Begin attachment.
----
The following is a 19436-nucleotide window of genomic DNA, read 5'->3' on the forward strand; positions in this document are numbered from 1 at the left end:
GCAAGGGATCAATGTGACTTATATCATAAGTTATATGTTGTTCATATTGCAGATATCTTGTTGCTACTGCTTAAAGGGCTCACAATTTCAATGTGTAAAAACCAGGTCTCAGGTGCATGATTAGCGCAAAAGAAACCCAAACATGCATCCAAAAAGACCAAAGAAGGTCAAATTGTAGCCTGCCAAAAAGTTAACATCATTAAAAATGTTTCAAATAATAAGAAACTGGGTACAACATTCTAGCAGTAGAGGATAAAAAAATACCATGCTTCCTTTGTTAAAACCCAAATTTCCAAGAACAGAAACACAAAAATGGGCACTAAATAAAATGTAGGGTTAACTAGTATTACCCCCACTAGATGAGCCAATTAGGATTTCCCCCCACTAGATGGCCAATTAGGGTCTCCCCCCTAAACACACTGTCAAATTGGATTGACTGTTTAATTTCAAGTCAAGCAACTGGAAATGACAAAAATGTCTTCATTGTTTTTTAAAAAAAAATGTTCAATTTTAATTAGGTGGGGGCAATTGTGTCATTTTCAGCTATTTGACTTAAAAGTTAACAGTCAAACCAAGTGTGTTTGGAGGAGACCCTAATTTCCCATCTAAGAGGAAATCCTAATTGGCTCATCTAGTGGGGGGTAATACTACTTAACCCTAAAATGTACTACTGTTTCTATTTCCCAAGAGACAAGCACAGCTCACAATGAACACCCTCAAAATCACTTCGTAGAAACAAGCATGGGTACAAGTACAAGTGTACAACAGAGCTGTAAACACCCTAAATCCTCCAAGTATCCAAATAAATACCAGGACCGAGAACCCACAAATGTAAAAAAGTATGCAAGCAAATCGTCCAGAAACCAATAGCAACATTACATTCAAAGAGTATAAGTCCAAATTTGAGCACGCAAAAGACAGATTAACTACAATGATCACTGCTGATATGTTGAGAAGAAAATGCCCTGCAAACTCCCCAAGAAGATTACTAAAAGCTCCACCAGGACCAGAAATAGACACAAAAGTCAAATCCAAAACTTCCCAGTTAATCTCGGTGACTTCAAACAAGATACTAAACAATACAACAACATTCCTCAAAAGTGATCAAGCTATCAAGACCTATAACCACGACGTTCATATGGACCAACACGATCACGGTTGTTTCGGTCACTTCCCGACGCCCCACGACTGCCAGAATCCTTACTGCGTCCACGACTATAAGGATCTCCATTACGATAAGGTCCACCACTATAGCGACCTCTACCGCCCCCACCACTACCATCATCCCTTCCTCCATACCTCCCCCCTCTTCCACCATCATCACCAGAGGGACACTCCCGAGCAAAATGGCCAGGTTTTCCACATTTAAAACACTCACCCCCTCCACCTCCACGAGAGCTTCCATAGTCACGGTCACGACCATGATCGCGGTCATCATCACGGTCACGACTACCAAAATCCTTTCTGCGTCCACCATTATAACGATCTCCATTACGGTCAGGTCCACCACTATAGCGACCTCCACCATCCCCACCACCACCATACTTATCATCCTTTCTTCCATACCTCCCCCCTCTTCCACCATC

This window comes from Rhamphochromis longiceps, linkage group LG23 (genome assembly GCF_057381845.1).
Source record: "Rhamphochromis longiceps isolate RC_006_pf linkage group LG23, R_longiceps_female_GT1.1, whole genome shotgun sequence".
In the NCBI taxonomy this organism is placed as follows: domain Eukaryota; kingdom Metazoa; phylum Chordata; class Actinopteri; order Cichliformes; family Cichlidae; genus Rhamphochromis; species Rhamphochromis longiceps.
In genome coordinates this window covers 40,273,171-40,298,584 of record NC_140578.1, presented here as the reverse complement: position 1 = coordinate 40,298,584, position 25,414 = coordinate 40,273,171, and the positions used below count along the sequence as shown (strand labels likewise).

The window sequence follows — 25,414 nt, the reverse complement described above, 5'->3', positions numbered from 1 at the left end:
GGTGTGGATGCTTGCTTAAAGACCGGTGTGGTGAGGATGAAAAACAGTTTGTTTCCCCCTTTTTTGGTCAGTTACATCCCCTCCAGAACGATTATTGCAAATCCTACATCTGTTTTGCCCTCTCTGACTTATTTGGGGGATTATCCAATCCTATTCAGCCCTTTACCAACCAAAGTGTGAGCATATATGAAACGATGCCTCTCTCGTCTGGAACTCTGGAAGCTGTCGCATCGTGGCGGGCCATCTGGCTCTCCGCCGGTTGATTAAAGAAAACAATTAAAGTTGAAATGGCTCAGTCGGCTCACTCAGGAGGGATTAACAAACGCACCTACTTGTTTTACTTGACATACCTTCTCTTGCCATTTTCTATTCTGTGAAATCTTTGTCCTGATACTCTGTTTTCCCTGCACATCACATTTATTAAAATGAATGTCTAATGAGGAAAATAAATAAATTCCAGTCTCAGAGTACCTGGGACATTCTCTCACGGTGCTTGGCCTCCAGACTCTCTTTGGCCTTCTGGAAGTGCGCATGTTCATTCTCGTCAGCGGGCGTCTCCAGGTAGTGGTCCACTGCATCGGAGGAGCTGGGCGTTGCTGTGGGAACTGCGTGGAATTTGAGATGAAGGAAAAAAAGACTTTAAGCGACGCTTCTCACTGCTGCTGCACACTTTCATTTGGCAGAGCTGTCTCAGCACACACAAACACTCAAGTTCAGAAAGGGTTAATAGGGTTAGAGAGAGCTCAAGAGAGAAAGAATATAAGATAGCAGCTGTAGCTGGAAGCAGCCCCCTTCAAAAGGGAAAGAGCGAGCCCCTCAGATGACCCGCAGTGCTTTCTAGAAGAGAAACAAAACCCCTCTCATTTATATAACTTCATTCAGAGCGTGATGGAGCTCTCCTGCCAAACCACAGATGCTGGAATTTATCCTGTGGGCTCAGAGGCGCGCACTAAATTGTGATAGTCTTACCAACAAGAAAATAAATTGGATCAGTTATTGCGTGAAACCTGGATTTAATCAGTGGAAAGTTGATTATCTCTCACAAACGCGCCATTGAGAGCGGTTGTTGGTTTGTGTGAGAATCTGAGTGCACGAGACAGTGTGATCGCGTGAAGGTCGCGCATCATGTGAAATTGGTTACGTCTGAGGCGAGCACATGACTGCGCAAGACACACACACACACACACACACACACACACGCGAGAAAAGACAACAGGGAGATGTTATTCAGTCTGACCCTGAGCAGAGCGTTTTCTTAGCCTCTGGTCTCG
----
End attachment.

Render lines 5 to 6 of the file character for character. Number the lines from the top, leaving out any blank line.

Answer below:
In the NCBI taxonomy this organism is placed as follows: domain Eukaryota; kingdom Metazoa; phylum Chordata; class Actinopteri; order Cichliformes; family Cichlidae; genus Rhamphochromis; species Rhamphochromis longiceps.
In genome coordinates this window covers 40,273,171-40,298,584 of record NC_140578.1, presented here as the reverse complement: position 1 = coordinate 40,298,584, position 25,414 = coordinate 40,273,171, and the positions used below count along the sequence as shown (strand labels likewise).